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Houston skyline from Buffalo Bayou trails

The lack of zoning does make for some ugly streetscapes on occasion, but it also produces some fun and funky juxtapositions: a tattoo parlor next to a new gourmet restaurant, open-pit BBQ joints abutting pricey condos, or a highbrow museum nestled into a quiet, unassuming city neighborhood. From the gleaming skyscrapers in one of the best skylines in the country to the Montrose rollerblader (a seriously hilarious dude who cannot be explained, so see here), Houston offers a mix of high and low, sophisticated and quirky attractions under sunny Texas skies. Throw in the annual Rodeo (much more than calf-roping), a medical center bigger than downtown Dallas, NASA, and the fact that Houston is now the most ethnically-diverse city in the U.S., and you’ve got a real winner. Give it another (open-minded) chance and you might be extolling its charms, too!

Houston skyline

Houston skyline

You can see I clearly love Houston. But there’s more … lots more. This month, I also enjoyed Fort Worth again for a few days. “Cowtown” is smaller and more western-feeling than Houston, but it’s also a great place to enjoy the weather and mix good old country appeal with some upscale stops. Although I’ve been to the Stockyards many times, I had to go again to see the cattle drive down the main street. In my flawed memory, the longhorns stampeded down the cobblestones, but in reality they plod in a most docile fashion! They are still magnificent beasts to behold, and the daily cattle drive and the Stockyards in general recreate the former fame of Fort Worth as the major livestock supply and shipping point it was over a century ago.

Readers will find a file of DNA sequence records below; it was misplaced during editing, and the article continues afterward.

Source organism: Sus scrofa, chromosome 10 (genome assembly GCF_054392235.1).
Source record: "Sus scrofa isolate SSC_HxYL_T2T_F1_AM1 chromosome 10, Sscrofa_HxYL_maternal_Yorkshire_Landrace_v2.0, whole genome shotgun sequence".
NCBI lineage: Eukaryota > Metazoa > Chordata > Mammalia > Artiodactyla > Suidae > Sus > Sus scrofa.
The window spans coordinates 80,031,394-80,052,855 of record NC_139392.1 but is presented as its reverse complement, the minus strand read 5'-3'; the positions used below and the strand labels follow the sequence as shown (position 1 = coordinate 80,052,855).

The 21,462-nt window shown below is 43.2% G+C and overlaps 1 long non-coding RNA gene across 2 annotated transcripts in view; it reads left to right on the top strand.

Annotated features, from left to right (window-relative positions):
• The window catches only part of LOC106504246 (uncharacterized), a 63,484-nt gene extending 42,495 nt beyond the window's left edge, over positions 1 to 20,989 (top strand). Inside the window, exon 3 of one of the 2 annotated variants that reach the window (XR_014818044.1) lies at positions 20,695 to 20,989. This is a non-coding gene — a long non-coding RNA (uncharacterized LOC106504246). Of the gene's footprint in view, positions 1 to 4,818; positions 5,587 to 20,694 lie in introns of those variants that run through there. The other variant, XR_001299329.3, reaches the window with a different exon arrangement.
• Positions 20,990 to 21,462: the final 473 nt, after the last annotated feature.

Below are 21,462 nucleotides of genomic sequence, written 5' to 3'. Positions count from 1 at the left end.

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Cattle drive in the Stockyards, Fort Worth

Today, Fort Worth maintains its western ambiance while blossoming as a modern city of many cultural and natural charms. Billy Bob’s is still there for you line dancers, and even the businessmen sport cowboy boots under their suit pants.